, Research Paper Image living in a rural Canada in winter thirty to forty years ago. The snow blocks paths, lanes, and roads. It is impossible to go anywhere; you can hardly get out of the house to play outside. Farmers cannot get to rescue stranded cattle. Police cars, firetrucks and ambulances cannot get through the drifts.
, Research Paper
Image living in a rural Canada in winter thirty to forty years ago. The snow blocks paths, lanes, and roads. It is impossible to go anywhere; you can hardly get out of the house to play outside. Farmers cannot get to rescue stranded cattle. Police cars, firetrucks and ambulances cannot get through the drifts. People are isolate.
One man changed all of this; his name is Armand Bombardier. He built machines that could travel over snow.
Bombardier was born in the rural community of Valcourt, Quebec, in 1907. Bombardier had a flair for inventing, especially mechanical things. At the age of 10 he had built himself a working model of a tractor out of a cigar box and an old broken alarm clock. He went on to build a small boat with a working paddle wheel and a steam-generating plant with which he hoped to drive his aunt’s spinning wheel. However, she refused it!
When Bombardier was 15 he built his first snowmobile. He took the engine out of an old Model T Ford and mounted it on to the frame of a large farm sleigh. He put steering runners at the front and heavier, rigid runners at the back. To the drive-shaft of the engine he bolted a large hand-whittled propeller.
The snowmobile was a success; it climbed over snowdrifts and level the ground with considerable ease. Unfortunately, Bombardier’s father was not impressed and made him dismantle the whole thing and put the pieces away.
Undaunted, Bombardier continued to design snowmobiles. By the time he had graduated from high school in Sherbrooke and returned to Valcourt as a garage owner, he had developed the plans to make good snowmobiles. So he began building and testing them.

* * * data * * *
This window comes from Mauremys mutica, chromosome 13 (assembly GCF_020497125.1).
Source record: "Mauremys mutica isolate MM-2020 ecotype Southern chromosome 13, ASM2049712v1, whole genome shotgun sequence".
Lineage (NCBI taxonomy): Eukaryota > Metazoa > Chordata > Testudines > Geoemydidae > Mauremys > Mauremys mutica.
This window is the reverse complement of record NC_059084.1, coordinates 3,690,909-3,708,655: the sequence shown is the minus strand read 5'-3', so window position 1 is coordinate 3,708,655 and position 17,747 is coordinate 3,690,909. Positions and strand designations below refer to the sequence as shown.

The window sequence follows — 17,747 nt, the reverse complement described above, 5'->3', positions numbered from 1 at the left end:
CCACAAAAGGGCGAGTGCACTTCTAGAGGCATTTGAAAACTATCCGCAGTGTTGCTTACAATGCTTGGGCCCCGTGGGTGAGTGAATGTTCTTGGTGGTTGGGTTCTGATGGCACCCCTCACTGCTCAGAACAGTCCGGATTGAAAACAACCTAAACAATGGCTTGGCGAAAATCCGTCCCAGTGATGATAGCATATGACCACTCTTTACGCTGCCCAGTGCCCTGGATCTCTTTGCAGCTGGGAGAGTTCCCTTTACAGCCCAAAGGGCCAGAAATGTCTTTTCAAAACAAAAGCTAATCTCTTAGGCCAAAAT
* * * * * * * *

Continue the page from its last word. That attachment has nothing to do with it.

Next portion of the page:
In 1934 one of his sons died of appendicitis because Bombardier could not get the boy to the hospital in time-the snowmobile he was testing then was too small. For Bombardier this turned this project into an obsession and for years afterward this lean, wiry-framed man seemed never without a wrench in his hand.
By 1936 he had sold his first commercial snowmobile. It had a plywood body and rubber tracks driven by sprockets, which together with a spring suspension system gave a smoother ride and increased traction. The wooden cabin was completely enclosed and the whole structure was quite large. During the next few years he developed a steel body to replace the wooden one an this paved the way for production of snowmobiles in much larger numbers.
The first really large-scale productions of snowmobiles came during the Second World War when the Canadian army want3d a machine to use against the Nazis in the snows of Norway. In 1942, the same year that he demonstrated his all-terrain vehicle to the army, Bombardier developed and patented the 12-tooth rubber sprocket, essentially the same design as that used today to provide drive in snowmobiles.
Bombardier also developed the J-5 tractor designed to replace the horse traditionally used in logging operations. The “musket tractor” was also produced. This is a large vehicle especially made for oil explorations in western Canada where any machine must travel over snow, swamp, and “muskeg” which in summer is a spongy, water-logged soil.
In 1959 the popular “Ski-Do” made its first appearance. This snowmobile had a small, sleek body and solid, sturdy wheels. In order to get better balance and control over the machine., the driver sat astride the machine. There was a good, flexible suspension system for support and a strong rubber track for driving. The machine cost $1000 plus tax and Bombardier sold 225 of them.
Bombardier dies in 1965 but his work is still being carried on; his basic design of the snowmobile is still in use today.
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